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November 9, 1963


JAMA. 1963;186(6):27-40. doi:10.1001/jama.1963.03710060003002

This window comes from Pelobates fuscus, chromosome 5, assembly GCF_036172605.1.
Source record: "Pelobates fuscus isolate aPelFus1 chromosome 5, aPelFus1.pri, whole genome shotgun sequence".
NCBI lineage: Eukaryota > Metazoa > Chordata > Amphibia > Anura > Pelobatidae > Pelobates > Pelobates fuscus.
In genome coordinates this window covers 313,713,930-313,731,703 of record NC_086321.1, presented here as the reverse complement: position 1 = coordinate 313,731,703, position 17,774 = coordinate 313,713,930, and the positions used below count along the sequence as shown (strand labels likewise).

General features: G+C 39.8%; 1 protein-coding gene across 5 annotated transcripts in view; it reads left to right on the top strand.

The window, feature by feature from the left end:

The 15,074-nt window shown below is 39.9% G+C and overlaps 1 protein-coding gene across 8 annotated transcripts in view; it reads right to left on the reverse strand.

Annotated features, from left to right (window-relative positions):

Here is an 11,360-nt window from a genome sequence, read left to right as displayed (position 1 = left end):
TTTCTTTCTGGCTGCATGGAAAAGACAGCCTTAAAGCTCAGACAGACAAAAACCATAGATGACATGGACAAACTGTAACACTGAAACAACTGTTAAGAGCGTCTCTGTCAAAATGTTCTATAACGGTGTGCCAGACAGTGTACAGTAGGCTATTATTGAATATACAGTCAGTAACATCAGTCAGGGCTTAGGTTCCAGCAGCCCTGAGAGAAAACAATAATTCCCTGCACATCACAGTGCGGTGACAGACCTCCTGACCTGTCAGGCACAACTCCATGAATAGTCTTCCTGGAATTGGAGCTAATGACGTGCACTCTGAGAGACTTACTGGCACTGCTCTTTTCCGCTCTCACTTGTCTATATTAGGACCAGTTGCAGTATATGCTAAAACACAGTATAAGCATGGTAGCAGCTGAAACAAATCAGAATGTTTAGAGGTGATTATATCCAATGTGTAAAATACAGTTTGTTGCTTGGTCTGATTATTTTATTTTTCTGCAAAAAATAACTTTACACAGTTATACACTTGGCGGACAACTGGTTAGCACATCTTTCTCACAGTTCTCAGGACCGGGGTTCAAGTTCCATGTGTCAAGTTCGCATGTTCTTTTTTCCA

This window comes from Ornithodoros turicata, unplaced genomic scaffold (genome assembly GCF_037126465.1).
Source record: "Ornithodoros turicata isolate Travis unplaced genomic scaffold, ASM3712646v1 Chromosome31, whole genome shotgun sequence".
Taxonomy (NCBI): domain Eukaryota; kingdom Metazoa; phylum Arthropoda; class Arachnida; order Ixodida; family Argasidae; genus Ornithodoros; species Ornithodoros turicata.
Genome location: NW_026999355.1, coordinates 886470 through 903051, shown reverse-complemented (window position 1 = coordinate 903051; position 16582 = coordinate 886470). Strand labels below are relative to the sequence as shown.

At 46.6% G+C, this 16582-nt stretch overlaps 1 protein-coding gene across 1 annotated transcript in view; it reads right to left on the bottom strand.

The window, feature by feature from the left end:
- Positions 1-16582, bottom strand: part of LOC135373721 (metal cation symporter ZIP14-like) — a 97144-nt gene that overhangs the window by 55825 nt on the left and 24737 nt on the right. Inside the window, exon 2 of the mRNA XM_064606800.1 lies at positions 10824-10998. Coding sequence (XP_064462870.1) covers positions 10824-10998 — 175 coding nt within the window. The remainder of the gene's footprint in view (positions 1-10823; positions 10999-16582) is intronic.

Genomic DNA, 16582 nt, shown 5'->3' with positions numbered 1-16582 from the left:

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The Endocrinologist  The concept of caloric intake in excess of caloric expenditure has generally been accepted as the fundamental cause of obesity. Factors which modify the normal energy balance in favor of calorie retention are manifold and may be environmental, hereditary, or the result of acquired central nervous system, endocrine, or metabolic disorders.Environmental influences include voluntary or forced inactivity (as in the sedentary life of the elderly, or after confinement to bed), without appropriate reduction in caloric intake. In addition, emotional disturbances, especially anxiety, depression, and hysteria may result in the excessive ingestion of food. Hereditary manifestations are not congenital, since only the predisposition to obesity is apparent among families. Ultimate obesity must be acquired. An inborn metabolic defect has been postulated by several investigators, as a result of which lipogenesis in adipose tissue would be accelerated without a corresponding increase in the rate of fat mobilization. However, evidence

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